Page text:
I went to my doctors, got an MRI and they told me I have projection of the A5-A6 spinal discs that push my spinal nerve.

My doctor told me I should forget the bari, he suggested switching to alto or to play the lightest tenor possible. I recently re-bought an YTS-23 and a jazzlab saxholder. The difference is huge with the saxholder.

The doctor asked to see me how I sit on my desk when I code and asked me to play sax for him with my tenor and my alto. He thought the posture is ok and after lifting the tenor he suggested switching to alto. But on the other hand he found the sax holder brilliant.

His last comment was that I should think stopping the sax and keep playing the organ ( grrr..... )

Oh lord..... for a couple of weeks I should stop playing and focus on intense physiotherapy, and slowly slowly start exercising. I think swimming is the best mild option to exercise and I guess it's going to be good for my lungs.

There's no way I'm quitting the sax.
With all the crazy things that happen the past few years in Greece, it's my musical way to decompress my stress.

Thanks for the Alexander Technique tips I'll check it out.
+1 for the saxholder it really is magical and absolutely frees the back of the neck.
 

Ivan

Undecided
Subscriber
Messages
7,340
You need to sort out your posture at the computer

Oh...and get up stretch etc... regularly

Exercise... tophole idea

It's your choice of work that's giving you the trouble not the choice of sax!
 

ellinas

Senior Member
Messages
928
The truth is that my posture when coding is good. It's that all these hours in front of a PC don't help.
I could do with alto playing for a couple of months. But I can't/won't stop the sax!

Even if I play lying on bed!
 

Reed Warbler

Senior Member
Messages
618
Thanks for the Alexander Technique tips I'll check it out.
+1 for the saxholder it really is magical and absolutely frees the back of the neck.
The Alexander tip was given in Feb 2013. Glad you finally got round to it!
Totally agree about saxholders, very worthwhile.
Working 12 hours a day at almost anything not pleasurable would be a strain. Don't you have job sharing in Greece?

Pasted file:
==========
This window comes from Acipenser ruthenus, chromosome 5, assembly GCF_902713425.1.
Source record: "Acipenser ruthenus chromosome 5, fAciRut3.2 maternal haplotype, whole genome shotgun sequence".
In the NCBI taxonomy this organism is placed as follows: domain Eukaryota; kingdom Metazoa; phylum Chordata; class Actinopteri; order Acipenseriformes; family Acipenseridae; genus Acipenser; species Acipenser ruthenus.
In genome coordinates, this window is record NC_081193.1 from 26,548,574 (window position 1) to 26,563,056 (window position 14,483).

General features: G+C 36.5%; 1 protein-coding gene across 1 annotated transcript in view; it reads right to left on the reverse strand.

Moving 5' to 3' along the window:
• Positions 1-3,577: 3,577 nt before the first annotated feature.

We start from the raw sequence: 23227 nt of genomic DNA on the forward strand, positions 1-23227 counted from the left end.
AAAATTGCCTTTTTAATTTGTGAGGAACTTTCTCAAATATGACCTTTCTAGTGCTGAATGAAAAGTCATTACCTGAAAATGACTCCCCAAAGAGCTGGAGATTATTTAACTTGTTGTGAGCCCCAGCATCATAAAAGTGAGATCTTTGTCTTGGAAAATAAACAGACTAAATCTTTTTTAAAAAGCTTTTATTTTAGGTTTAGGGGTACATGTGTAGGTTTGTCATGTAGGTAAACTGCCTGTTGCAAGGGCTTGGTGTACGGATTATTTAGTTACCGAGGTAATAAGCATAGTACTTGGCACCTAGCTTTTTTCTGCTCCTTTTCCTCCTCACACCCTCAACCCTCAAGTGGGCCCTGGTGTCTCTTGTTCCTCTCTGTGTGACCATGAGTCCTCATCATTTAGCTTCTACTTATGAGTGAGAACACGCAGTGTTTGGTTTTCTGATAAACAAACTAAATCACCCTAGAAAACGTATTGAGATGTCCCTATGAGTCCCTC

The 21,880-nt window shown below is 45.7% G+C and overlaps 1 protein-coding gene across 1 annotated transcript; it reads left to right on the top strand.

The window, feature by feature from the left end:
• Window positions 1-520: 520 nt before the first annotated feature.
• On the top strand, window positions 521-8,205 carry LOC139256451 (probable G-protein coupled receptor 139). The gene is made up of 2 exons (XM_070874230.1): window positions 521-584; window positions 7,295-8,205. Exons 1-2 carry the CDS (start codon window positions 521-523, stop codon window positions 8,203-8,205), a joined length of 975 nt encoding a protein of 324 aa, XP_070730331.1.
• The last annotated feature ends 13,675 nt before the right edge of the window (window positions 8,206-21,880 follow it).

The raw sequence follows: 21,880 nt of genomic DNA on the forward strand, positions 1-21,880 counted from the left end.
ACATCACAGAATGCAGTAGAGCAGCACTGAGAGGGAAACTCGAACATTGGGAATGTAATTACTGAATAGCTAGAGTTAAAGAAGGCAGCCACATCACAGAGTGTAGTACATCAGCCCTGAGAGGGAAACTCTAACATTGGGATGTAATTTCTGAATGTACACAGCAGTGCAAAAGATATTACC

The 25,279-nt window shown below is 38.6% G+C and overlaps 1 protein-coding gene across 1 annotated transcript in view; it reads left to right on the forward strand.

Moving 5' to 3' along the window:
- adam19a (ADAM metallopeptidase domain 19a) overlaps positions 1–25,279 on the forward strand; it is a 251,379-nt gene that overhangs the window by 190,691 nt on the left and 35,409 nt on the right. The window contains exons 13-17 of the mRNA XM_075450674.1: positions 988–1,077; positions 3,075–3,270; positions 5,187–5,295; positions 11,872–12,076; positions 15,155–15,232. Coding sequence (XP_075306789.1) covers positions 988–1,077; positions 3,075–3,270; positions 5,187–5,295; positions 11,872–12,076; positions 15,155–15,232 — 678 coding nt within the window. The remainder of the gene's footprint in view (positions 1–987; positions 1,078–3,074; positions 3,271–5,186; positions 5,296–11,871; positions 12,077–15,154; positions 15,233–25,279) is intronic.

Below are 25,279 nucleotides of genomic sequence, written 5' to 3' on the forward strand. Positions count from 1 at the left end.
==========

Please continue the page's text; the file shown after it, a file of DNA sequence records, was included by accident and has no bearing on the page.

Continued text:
I hope you get well soon.
 

Vlad

Senior Member
Messages
803
Why not just play it on a stand? I've done this with a normal baritone stand and a suitable height chair beside it to sit on, ( not some posh mad-expensive 'playing stand' btw )
..a bit of imagination would modify it to use standing up if you really want to ! This was of course using a bari , but playing from a stand of some kind could easily be done with any of the others too, there's no weight at all on your back.... and certainly a better plan than just giving up !!!
 

ellinas

Senior Member
Messages
928
Working 12 hours a day at almost anything not pleasurable would be a strain. Don't you have job sharing in Greece?
Programming is really pleasurable. It's actually my hobby. BUT my body doesn't like it :)
The past few years if you're lucky to have a paying job here in greece, the last thing that annoys you is working more than 8 hrs.
 

kevgermany

ex Landrover Nut
Subscriber
Messages
21,947
I think you meant C5-C6, in the neck.

Numbness in those two fingers can point to problems in the arm as well causing pressure on a specific nerve. Could be posture when typing or pressure on the inside of the elbow or other things that need treatment. Was this checked?

But whatever else you do, listen to your doctor. Even if it's to decide to get a second opinion.
 

thomsax

Well-Known Member
Messages
3,805
My friend is running a saxophone school up in Stockholm and he designed a stand for alto and tenor players who are having problems with neck, shoulders, wrists .... . PM me for the adress if you are interested.

 

ellinas

Senior Member
Messages
928
I think you meant C5-C6, in the neck.

Numbness in those two fingers can point to problems in the arm as well causing pressure on a specific nerve. Could be posture when typing or pressure on the inside of the elbow or other things that need treatment. Was this checked?

But whatever else you do, listen to your doctor. Even if it's to decide to get a second opinion.
Ulnar nerver compression was diagnosed as well.... You were spot on mate.
A5-A6=C5-C6 it's a greek name for the same disks. Still seeing doctors and visiting hospitals about this :( ..


@thomsax THANKS for the recommendation I might need something like this
 

Jeanette

Organizress
Cafe Moderator
Messages
25,903
Hope you get sorted, I am sure you will find a way to keep playing :)

Jx